"Oh, it is a sweet disposition, heartily to forgive all injuries done to us; to wish our greatest enemies as well as we do our own souls."
"My soul, wait thou on the Lord"; for "from Him comes thy salvation."

David Brainerd looked to God as the mighty power in his life:

"Early in the morning... read the story of Elijah the prophet--1Kings, 17,18,19.... My soul then cried with Elisha: 'Where is the Lord God of Elijah?' Oh, I longed for more faith! My soul breathed after God, and pleaded with Him, that a double portion of that Spirit which was given to Elijah might rest on me. And that which was divinely refreshing and strengthening to my soul, was, that I saw God to be the same that He was in the days of Elijah. Was enabled to wrestle wth God by prayer, in a more affectionate, fervent, humble, intense, and importunate manner, than I have for many months past. Nothing seemed too hard for God to perform; nothing too great for me to hope for from Him."

"Spent the day in fasting and prayer alone. In the morning, was very dull and lifeless, melancholy and discouraged. But after some time, while reading 2Kings 19, my soul was moved and affected, especially reading verse 14 and onwards. I saw there was no other way for the afflicted children of God to take, but to go to God with all their sorrows. Hezekiah, in his great distress, went and spread his complaint before the Lord. I was then enabled to see the mighty power of God, and my extreme need of that power; and to cry to Him affectionately and ardently for His power and grace to be exercised towards me."
Brainerd makes frequent mention of the joy of praying for his enemies:

"God was pleased to grant me divine sweetness in prayer; especially in the duty of intercession. I think, I never felt so much kindness and love to those who, I have reason to think, are my enemies,--though at that time I found such a disposition to think the best of all, that I scarce knew how to think that any such thing as enmity and hatred lodged in any soul; it seemed as if all the world must needs be friends. I never prayed wth more freedom and delight for myself, or dearest friend, than I did now for my enemies."

"Oh it is an emblem of heaven itself, to love all the world with a love of kindness, forgiveness, and benevolence; to feel our souls sedate, mild and meek; to be void of all evil surmisings and suspicions, and scarce able to thnk evil of any man upon any occasion; to find our hearts simple, open, and free, to those that look upon us with a different eye!"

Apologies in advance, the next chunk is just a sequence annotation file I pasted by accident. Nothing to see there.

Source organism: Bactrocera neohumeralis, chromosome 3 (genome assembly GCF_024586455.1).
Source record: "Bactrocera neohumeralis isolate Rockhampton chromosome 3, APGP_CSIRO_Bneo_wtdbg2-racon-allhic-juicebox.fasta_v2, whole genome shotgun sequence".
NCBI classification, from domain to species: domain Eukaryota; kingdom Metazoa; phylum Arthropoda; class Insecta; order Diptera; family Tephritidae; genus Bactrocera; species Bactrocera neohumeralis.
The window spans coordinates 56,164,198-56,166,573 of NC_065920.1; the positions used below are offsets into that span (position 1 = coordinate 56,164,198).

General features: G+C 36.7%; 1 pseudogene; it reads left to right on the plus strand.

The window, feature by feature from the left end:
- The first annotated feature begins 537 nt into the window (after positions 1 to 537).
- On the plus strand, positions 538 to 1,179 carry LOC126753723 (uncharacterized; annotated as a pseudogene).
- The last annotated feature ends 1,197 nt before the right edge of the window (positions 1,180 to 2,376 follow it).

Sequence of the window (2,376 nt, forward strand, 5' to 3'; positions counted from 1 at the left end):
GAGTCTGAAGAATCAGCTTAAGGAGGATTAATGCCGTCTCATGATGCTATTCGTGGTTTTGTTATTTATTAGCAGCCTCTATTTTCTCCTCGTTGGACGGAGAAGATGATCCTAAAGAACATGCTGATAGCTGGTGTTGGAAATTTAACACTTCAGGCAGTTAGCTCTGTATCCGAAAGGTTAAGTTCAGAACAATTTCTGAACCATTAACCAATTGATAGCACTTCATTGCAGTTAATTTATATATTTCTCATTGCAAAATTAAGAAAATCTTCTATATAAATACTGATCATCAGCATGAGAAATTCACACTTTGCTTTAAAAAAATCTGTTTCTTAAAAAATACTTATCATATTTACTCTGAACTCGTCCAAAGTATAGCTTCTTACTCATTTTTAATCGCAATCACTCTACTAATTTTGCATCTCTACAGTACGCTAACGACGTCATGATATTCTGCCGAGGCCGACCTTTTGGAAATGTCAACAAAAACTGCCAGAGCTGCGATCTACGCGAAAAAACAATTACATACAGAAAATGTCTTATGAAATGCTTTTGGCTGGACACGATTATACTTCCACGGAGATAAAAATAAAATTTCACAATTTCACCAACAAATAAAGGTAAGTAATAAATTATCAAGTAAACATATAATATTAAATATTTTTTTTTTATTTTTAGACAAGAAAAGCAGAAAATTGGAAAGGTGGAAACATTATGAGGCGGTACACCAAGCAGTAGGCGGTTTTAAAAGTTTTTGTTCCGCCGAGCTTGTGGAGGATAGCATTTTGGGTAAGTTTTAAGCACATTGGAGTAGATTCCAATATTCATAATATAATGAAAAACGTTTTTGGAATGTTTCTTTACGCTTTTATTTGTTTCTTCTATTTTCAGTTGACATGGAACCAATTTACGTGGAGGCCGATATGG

To be dead to the world was a continuing theme:

"I think I never felt more resigned to God, nor so dead to the world, in every respect, as now; am dead to all desire of reputation and greatness, either in life, or after death; all I long for, is to be holy, humble, and crucified to the world."

Prayer continued to be his delight:

"I love to live alone in my own little cottage, where I can spend much time in prayer."

"Spent this day alone in fasting and prayer, and reading in God's Word the exercises and deliverances of His children.... It is better to wait upon God with patience, than to put confidence in anything in this lower world."

David Brainerd increasing realized that his life was in God's hands and that the great purpose of his life was saving the Indians that God had put on His heart.
"I longed to be perpetually and entirely crucified to all things here below, by the cross of Christ. My soul was sweetly resigned to God's disposal of me, in every regard; and I saw that nothing had happened but what was best for me."

"Towards noon, rode up to the Indians, in order to preach to them... while going... my heart went up to God in prayer for them. Could freely tell God, He knew that the cause in which I was engaged was not mine; but that it was His own cause, and that it would be for His own glory to convert the poor Indians."
He also realized that his own life had to be "holy" for God to be able to bless Him.
"When I long for holiness now, it is not so much for myself as formerly; but rather that thereby I may become an 'able minister of the New Covenant,' especially to the heathen."